Posted by AlkalineState | Report as abusive

Good article. Few additional points: Back in the 90s the oligarchs ruled (robbed and pillaged) Ukraine. Orange revolution takes place in the aughts. Roughly same oligarchs continue to rule Ukraine. Yanukovich “wins” elections. Sames oligarchs continue to rule Ukraine. Yanukovich runs to Russia. Mostly same (minus 2) oligarchs rule Ukraine. In fact, few of them are installed in the Russian leaning East as governors.
Yanukovich wanted to be his own boss, in order to do that he HAD to balance EU vs. Russia. Russia was OK with playing along, EU has grown tired of his BS. Finally, they gave him an offer he should have refused, but that was not what Yanukovich wanted. He just did not read the agreement, because he wanted to keep playing. The rest is history…

Posted by SeeEyeDog | Report as abusive

Russia is not really doing anything THAT crazy here. They want a buffer zone, because they have been attacked multiple times by Europeans for centuries now.

In the Mexcian-American war, we invaded Mexico (sacking Mexico City) and took territory from them (All of current-day California, Arizona, New Mexico, Nevada, Etc) all because Mexico was arming up its own territory. This would be roughly like Canada bombing the U.S. capitol because we have an Air Force Base in North Dakota.

Our indignation over Russia’s actions in Ukraine is ignorant at best.

Posted by AlkalineState | Report as abusive

While a lot of what Mr Bremmer says is true, one would be very surprised if the Kremlin’s strategic planners had not anticipated a whole host of possible responses from both the US and the EU. A stable democratic Ukraine would be the current Kremlin’s worst nightmare, so they’ve had years to prepare for what is for them a very high priority scenario.

As an example, while Voice of Russia’s Russian language service wobbled a bit in the early days of the Maidan protests (with “eye witnesses” claiming the protesters all had Georgian accents), ever since they hit on the “Bandera” meme, it’s been a steady, and crude but well scripted crescendo – and one specific example was that a couple of days *before* Yanukovich fled, they had “experts” urging people in the Russian-speaking regions to set up “armed self-defence groups”. That shows pretty detailed planning and gaming.

As a second example, all those *Muscovite* Nashi activists raising flags over government buildings in Ukraine – it must have taken time to assemble them and bus them in, so again, it seems the planners were making provision for the situation where the indigenous population didn’t feel like rocking the boat.

As for who loses? All of us. With long-term sanctions imposed, I suspect it will be a very long time before the UN Security Council ever passes another resolution on anything.

Posted by Ian_Kemmish | Report as abusive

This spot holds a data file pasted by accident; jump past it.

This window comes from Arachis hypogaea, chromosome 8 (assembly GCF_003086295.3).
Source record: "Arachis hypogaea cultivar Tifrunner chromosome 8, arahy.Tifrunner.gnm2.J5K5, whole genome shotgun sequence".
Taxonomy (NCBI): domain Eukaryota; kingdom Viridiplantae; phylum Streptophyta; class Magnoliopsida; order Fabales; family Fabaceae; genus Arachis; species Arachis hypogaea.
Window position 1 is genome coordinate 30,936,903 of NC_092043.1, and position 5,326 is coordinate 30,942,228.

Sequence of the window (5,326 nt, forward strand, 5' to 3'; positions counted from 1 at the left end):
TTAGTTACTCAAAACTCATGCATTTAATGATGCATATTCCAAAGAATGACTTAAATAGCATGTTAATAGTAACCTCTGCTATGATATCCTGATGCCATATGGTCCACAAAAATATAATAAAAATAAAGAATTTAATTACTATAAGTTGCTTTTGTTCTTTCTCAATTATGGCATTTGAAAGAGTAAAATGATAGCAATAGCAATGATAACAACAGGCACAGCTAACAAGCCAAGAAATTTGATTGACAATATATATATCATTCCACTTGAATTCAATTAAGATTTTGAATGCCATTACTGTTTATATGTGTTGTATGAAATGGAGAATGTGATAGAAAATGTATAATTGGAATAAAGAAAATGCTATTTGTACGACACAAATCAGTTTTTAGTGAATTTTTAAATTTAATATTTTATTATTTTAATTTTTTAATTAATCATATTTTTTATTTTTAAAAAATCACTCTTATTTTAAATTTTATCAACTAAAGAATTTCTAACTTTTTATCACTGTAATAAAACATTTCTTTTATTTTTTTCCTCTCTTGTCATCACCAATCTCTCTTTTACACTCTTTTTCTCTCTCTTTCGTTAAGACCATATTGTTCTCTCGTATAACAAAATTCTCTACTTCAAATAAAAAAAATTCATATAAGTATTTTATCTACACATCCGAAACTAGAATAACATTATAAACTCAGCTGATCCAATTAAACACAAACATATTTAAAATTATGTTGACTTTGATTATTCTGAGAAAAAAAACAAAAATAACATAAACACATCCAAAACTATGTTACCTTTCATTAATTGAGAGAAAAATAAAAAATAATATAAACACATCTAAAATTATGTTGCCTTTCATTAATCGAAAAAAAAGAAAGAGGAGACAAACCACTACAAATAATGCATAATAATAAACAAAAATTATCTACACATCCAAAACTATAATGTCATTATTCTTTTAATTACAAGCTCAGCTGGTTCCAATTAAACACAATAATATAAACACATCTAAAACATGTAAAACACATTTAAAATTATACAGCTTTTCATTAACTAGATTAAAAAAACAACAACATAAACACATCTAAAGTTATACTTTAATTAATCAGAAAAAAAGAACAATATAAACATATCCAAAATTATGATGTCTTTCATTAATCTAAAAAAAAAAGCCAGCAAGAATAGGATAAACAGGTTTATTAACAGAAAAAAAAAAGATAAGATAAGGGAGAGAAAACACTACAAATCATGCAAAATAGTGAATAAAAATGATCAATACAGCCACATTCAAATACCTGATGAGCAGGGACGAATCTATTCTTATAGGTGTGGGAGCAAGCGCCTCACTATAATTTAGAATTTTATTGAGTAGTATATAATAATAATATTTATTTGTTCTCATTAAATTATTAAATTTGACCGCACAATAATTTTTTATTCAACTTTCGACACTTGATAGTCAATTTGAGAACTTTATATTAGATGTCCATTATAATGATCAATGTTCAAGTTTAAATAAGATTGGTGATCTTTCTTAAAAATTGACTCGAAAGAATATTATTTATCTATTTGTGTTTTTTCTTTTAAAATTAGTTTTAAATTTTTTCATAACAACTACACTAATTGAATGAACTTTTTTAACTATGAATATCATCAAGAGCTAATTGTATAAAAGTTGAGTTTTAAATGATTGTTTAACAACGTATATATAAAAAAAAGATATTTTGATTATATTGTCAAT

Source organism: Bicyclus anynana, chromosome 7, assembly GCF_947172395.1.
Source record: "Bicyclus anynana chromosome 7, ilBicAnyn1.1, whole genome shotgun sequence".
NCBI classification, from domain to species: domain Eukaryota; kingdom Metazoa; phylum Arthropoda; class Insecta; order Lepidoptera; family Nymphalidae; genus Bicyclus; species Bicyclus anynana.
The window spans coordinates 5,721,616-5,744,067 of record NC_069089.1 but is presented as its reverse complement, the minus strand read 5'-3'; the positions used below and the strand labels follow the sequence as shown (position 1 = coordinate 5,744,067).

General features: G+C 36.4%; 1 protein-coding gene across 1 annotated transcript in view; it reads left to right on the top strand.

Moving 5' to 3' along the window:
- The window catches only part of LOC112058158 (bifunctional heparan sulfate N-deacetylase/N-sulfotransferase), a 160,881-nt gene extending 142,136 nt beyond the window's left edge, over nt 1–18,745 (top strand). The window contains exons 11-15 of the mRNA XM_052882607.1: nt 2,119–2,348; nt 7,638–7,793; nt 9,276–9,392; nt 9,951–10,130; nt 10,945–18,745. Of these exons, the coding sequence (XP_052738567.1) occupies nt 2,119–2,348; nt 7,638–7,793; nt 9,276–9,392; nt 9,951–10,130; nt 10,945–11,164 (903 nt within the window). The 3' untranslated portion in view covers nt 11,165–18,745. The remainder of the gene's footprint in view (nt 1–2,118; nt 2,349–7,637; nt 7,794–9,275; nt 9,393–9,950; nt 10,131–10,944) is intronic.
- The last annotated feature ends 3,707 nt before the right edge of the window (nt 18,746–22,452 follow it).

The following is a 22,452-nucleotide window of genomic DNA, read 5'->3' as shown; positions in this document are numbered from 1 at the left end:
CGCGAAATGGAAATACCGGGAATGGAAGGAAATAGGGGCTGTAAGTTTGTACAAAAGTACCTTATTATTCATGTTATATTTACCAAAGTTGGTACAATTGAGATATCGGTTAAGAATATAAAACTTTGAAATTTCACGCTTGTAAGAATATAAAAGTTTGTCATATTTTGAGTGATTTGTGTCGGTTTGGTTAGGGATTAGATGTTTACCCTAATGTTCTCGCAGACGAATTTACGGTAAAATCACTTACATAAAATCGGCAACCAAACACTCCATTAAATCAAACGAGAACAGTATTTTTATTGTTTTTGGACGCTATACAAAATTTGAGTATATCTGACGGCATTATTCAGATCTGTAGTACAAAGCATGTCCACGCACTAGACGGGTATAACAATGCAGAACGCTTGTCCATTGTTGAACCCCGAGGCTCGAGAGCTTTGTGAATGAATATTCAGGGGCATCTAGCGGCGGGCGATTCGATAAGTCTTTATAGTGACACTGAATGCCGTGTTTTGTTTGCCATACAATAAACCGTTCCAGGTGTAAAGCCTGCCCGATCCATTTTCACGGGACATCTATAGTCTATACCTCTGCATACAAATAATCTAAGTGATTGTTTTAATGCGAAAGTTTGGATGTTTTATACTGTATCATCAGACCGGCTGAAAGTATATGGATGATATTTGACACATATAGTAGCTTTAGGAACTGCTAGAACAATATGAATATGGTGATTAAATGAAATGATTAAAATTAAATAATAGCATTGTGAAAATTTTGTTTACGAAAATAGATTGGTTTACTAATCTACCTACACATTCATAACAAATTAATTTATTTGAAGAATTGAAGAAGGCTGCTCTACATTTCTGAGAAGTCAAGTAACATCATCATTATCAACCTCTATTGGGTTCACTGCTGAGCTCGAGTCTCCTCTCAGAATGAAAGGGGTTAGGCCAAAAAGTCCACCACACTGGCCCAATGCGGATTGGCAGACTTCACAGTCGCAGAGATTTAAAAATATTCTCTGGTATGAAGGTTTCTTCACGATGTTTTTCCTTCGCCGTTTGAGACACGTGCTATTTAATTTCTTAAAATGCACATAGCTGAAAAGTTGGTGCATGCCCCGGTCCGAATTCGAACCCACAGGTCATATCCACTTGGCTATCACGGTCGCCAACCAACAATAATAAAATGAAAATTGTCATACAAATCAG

“A stable democratic Ukraine would be the current Kremlin’s worst nightmare”

Really? That’s Russia’s WORST nightmare? Not entanglement in Syria or continued off-shoring of Russian assets. Not the continued erosion of security in the Muslim-infiltrated areas of the empire? Not the rise of China and their hunger for western goods. Not the advent of fracking and its price-depressing effect on oil and natural gas….

No, the Kremlin’s worst nightmare is…. a peaceful Ukraine. And why is that again?

Posted by AlkalineState | Report as abusive

i find this article pretty weak if not devoid of facts and reason…although the conclusion that “Ukraine is a clear loser” i do agree with…for now.

First off Putin’s reaction has been completely contradictory: first he offers tens of billions…no strings attached!…and then wheels around an invades? Second Secretary of State Kerry never “excluded” anybody…he welcomed the Russian monies and saw the West’s insipid response for what it in fact was: insipid.

What has happened since has been rather odd…an ad hoc-ery of sorts…as the very idea of diplomacy has failed and everyone has just gone about “doing their own thing.” The only “change” that is both striking and apparent comes from Frau Merkel.

The Russians and President Putin have been pretty clear who they thought was behind all the trouble with Kiev…namely Europe. I actually agree with this view…the Europe was trying to “split” Ukraine in too…but the fail safe is to keep the Americans out of it, yes, yes?

Instead events have taken on a life of their own…where staring down not only a full scale Russian INTERVENTION into Crimea (under a totally false narrative of “aggrieved Russians”) PLUS what appears to be full scale Russian INVASION…for what purpose no rational person could understand.

Now Chancellor Merkel has changed her views 180 degrees and has gone along with a sanctions program…something which I think could be devastating for both Russia and Europe actually.

I believe a strong response…something not very complicated since the history here is so God-awful…is what is needed…not something clever.

Russia still has the second largest store of nuclear weapons in the world…and this article makes no mention of Nunn-Lugar which shows the authors ignorance of “how we’ve already move beyond NATO” here.

In other words we already have strong working relationships from within Russia itself that serve both the interests of the USA and Russia. Any “destabilization” (clearly the Russian people do not support Putin here) could have dramatic consequences within Russia itself.

In short “this is a very dangerous situation” i think is an understatement because if Putin believes he may have made a colossal blunder here…he might feel compelled to double down on that bet and go all in on a full scale invasion and occupation of Ukraine proper.

I find it very informative that before George W. Bush did anything vis a vis “post 9/11″ he got Russia’s support. I fail to see how President Putin is trying to do the same thing here.